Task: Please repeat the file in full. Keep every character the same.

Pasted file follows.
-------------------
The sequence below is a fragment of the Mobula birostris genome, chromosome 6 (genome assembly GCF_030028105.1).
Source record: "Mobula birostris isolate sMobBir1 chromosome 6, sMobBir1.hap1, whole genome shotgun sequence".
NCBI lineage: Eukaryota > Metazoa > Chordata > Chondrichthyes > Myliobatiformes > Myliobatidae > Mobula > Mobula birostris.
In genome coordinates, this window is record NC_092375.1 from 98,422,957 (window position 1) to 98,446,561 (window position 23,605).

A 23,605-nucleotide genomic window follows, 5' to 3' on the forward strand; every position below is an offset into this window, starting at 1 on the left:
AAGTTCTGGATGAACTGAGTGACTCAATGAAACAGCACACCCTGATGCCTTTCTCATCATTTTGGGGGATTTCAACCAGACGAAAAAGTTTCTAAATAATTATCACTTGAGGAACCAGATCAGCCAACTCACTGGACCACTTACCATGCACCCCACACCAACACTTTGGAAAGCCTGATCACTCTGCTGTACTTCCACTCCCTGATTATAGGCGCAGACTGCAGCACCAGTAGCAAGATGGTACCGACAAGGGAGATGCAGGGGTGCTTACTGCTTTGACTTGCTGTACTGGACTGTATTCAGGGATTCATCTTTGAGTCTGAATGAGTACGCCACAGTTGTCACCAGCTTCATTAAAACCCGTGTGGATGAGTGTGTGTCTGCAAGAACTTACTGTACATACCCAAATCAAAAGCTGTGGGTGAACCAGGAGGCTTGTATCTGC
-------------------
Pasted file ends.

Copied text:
The sequence below is a fragment of the Mobula birostris genome, chromosome 6 (genome assembly GCF_030028105.1).
Source record: "Mobula birostris isolate sMobBir1 chromosome 6, sMobBir1.hap1, whole genome shotgun sequence".
NCBI lineage: Eukaryota > Metazoa > Chordata > Chondrichthyes > Myliobatiformes > Myliobatidae > Mobula > Mobula birostris.
In genome coordinates, this window is record NC_092375.1 from 98,422,957 (window position 1) to 98,446,561 (window position 23,605).

A 23,605-nucleotide genomic window follows, 5' to 3' on the forward strand; every position below is an offset into this window, starting at 1 on the left:
AAGTTCTGGATGAACTGAGTGACTCAATGAAACAGCACACCCTGATGCCTTTCTCATCATTTTGGGGGATTTCAACCAGACGAAAAAGTTTCTAAATAATTATCACTTGAGGAACCAGATCAGCCAACTCACTGGACCACTTACCATGCACCCCACACCAACACTTTGGAAAGCCTGATCACTCTGCTGTACTTCCACTCCCTGATTATAGGCGCAGACTGCAGCACCAGTAGCAAGATGGTACCGACAAGGGAGATGCAGGGGTGCTTACTGCTTTGACTTGCTGTACTGGACTGTATTCAGGGATTCATCTTTGAGTCTGAATGAGTACGCCACAGTTGTCACCAGCTTCATTAAAACCCGTGTGGATGAGTGTGTGTCTGCAAGAACTTACTGTACATACCCAAATCAAAAGCTGTGGGTGAACCAGGAGGCTTGTATCTGC